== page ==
Re-read the main selection text while noting the stopping points for the Text Dependent Questions and teaching Vocabulary.
Students read the entire main selection text independently (or a portion of the text).
Teacher reads the main selection text (or a portion of the text) aloud with students following along. (Depending on how complex the text is and the amount of support needed by students, the teacher may choose to reverse the order of steps 1 and 2.)
Students and teacher re-read the text while stopping to respond to and discuss the questions and returning to the text. A variety of methods can be used to structure the reading and discussion (i.e.: whole class discussion, think-pair-share, independent written response, group work, etc.)
Generate Text-Dependent Questions:
Generate text dependent questions to scaffold students thinking about the text.
p. 16: What is the meaning of strolled as it is used on page 16? Support your answer with evidence from the text.
p. 16: Fine is a multiple meaning word. What is the meaning of fine on page 16?
p. 18: What do Mr. Keene’s words and actions reveal about how he feels about his school?
p. 19: How are Tillie’s weekends different than her week days? Use text evidence to support your answer.
p. 19: Why are Bean’s and Tillie’s brother sad when she goes to school? Support your answer with evidence from the text.
p. 21: Why did Mr. Keene decide to have school on Saturdays and Sundays?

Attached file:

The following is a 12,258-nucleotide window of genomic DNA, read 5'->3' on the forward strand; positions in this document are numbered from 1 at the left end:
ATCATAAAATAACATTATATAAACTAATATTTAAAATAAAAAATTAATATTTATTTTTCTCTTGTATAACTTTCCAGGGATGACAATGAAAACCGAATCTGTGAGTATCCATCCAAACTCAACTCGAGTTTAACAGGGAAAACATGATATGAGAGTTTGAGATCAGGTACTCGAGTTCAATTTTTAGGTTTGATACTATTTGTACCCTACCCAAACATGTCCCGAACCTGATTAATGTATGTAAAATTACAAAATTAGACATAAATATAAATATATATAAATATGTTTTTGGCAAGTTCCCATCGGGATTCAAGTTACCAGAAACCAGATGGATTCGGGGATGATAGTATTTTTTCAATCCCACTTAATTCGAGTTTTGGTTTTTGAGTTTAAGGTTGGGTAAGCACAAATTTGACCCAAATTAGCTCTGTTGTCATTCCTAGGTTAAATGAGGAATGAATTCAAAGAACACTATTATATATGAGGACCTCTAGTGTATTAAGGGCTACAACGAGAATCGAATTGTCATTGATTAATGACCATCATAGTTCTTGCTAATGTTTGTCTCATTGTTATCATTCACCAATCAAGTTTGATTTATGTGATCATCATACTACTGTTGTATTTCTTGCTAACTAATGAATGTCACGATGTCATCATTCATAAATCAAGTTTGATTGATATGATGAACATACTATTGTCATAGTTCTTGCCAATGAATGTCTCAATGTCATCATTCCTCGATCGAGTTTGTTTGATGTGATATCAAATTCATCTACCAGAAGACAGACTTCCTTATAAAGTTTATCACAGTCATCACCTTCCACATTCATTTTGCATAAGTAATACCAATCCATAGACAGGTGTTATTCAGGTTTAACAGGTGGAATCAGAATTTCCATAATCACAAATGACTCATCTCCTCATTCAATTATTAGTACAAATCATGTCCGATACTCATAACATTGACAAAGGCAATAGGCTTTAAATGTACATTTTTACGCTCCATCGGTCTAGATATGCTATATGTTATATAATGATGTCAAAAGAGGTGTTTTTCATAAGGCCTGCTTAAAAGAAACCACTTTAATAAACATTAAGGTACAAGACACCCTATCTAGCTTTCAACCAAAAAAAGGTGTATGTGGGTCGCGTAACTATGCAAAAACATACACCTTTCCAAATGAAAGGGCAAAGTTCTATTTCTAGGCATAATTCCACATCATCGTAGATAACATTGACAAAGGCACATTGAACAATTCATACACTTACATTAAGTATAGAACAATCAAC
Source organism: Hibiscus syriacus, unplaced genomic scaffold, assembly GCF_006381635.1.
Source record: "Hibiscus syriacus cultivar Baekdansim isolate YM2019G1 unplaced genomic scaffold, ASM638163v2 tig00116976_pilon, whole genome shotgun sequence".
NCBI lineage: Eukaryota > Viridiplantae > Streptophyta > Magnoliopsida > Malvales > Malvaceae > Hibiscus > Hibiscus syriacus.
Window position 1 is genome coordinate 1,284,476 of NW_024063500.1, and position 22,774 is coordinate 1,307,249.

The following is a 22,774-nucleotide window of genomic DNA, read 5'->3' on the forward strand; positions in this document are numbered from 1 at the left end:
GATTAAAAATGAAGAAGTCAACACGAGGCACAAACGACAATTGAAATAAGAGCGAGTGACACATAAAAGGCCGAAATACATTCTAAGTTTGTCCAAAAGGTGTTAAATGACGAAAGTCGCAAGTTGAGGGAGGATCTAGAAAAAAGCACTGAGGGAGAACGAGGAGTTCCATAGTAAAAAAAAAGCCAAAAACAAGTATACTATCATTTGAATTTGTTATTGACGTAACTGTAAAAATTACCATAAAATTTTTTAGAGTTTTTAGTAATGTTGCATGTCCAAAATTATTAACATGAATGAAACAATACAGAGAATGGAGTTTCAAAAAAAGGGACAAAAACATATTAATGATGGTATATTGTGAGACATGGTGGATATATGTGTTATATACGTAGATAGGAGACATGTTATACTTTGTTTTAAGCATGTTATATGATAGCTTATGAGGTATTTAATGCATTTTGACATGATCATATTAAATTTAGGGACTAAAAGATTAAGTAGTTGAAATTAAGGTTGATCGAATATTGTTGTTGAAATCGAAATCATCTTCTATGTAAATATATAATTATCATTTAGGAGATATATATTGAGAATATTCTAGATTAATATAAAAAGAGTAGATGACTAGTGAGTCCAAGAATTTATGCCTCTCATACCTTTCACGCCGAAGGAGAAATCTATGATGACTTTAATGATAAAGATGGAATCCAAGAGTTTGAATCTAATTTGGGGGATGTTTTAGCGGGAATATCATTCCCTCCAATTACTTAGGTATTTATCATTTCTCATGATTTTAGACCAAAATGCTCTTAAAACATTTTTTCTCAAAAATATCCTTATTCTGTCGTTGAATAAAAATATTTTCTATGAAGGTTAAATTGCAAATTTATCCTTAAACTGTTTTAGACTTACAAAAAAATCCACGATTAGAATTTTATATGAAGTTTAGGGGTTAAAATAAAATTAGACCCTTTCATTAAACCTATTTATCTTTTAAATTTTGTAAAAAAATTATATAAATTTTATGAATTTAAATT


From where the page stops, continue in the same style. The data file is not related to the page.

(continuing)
p. 21: Why didn’t the teachers and students tell Mr. Keene that they didn’t want to go to school on Saturdays and Sundays?
p. 22: How does the illustration on page 22 help the reader understand how the children feel about year round school? Use text evidence to support your answer.
p. 23: What is the main problem in the story?
p. 24: Why does Tillie go to see Mr. Keene?
p. 25: How do you think Mr. Keene feels about what Tillie says? How do you know? Use text evidence to support your answer.
p. 27: Illustrations can help show mood in a story. How do the illustrations on p. 26-27 help the reader to understand the mood of the characters?
p. 29: Why is everyone worried when Mr. Keene is speaking?
p. 30-31: What is the mood of the characters on p. 30 and 31? What does it reveal about the students’ point of view?
p. 33: Explain how Tillie’s actions led to solving the main problem in the story. Use text evidence to support your answer.
p. 33: How does Mr. Keene’s point of view change from the beginning to the end of the story? Support your answer with evidence from the text.
p. 33: What is the theme of the story?
The teacher may want to do some additional work with determining the theme of a text. The theme of a piece of literature is a message about people, life, and the world we live in that the author wants the reader to understand. This short video might help with the discussion: http://learnzillion.com/lessons/924-determine-the-theme-of-a-story